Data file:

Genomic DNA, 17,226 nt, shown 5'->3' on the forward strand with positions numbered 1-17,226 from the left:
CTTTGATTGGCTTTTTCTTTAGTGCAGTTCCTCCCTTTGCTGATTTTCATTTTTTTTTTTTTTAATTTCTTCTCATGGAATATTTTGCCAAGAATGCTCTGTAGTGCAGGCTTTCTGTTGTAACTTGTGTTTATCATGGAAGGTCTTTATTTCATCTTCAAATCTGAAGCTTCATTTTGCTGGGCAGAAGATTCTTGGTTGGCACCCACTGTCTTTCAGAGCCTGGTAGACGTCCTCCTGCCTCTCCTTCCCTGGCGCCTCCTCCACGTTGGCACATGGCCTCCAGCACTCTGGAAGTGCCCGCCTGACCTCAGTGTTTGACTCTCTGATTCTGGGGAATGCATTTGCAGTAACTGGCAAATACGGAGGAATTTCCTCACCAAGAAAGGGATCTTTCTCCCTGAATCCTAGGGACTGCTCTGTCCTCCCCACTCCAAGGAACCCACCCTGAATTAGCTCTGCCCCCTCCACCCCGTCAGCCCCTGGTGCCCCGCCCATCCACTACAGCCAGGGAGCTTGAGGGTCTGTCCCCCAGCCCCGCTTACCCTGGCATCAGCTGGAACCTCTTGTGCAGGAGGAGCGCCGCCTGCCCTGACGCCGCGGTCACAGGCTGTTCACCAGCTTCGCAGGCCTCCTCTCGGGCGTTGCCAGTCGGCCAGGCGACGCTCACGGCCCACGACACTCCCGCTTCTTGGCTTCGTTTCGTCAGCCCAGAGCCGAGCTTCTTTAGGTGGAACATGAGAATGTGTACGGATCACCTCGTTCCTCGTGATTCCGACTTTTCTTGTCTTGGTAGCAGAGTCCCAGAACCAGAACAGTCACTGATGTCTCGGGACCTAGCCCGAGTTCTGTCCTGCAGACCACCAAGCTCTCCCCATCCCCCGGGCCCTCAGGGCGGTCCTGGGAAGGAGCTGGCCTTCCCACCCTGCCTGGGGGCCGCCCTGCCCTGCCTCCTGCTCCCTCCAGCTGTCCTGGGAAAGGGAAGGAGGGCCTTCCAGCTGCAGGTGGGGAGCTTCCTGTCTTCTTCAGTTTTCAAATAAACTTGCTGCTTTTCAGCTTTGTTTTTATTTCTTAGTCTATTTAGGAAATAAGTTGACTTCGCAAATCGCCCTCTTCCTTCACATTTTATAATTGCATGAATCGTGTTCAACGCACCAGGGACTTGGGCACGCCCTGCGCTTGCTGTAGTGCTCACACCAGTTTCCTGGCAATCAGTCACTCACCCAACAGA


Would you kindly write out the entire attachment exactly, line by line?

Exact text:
Genomic DNA, 17,226 nt, shown 5'->3' on the forward strand with positions numbered 1-17,226 from the left:
CTTTGATTGGCTTTTTCTTTAGTGCAGTTCCTCCCTTTGCTGATTTTCATTTTTTTTTTTTTTAATTTCTTCTCATGGAATATTTTGCCAAGAATGCTCTGTAGTGCAGGCTTTCTGTTGTAACTTGTGTTTATCATGGAAGGTCTTTATTTCATCTTCAAATCTGAAGCTTCATTTTGCTGGGCAGAAGATTCTTGGTTGGCACCCACTGTCTTTCAGAGCCTGGTAGACGTCCTCCTGCCTCTCCTTCCCTGGCGCCTCCTCCACGTTGGCACATGGCCTCCAGCACTCTGGAAGTGCCCGCCTGACCTCAGTGTTTGACTCTCTGATTCTGGGGAATGCATTTGCAGTAACTGGCAAATACGGAGGAATTTCCTCACCAAGAAAGGGATCTTTCTCCCTGAATCCTAGGGACTGCTCTGTCCTCCCCACTCCAAGGAACCCACCCTGAATTAGCTCTGCCCCCTCCACCCCGTCAGCCCCTGGTGCCCCGCCCATCCACTACAGCCAGGGAGCTTGAGGGTCTGTCCCCCAGCCCCGCTTACCCTGGCATCAGCTGGAACCTCTTGTGCAGGAGGAGCGCCGCCTGCCCTGACGCCGCGGTCACAGGCTGTTCACCAGCTTCGCAGGCCTCCTCTCGGGCGTTGCCAGTCGGCCAGGCGACGCTCACGGCCCACGACACTCCCGCTTCTTGGCTTCGTTTCGTCAGCCCAGAGCCGAGCTTCTTTAGGTGGAACATGAGAATGTGTACGGATCACCTCGTTCCTCGTGATTCCGACTTTTCTTGTCTTGGTAGCAGAGTCCCAGAACCAGAACAGTCACTGATGTCTCGGGACCTAGCCCGAGTTCTGTCCTGCAGACCACCAAGCTCTCCCCATCCCCCGGGCCCTCAGGGCGGTCCTGGGAAGGAGCTGGCCTTCCCACCCTGCCTGGGGGCCGCCCTGCCCTGCCTCCTGCTCCCTCCAGCTGTCCTGGGAAAGGGAAGGAGGGCCTTCCAGCTGCAGGTGGGGAGCTTCCTGTCTTCTTCAGTTTTCAAATAAACTTGCTGCTTTTCAGCTTTGTTTTTATTTCTTAGTCTATTTAGGAAATAAGTTGACTTCGCAAATCGCCCTCTTCCTTCACATTTTATAATTGCATGAATCGTGTTCAACGCACCAGGGACTTGGGCACGCCCTGCGCTTGCTGTAGTGCTCACACCAGTTTCCTGGCAATCAGTCACTCACCCAACAGA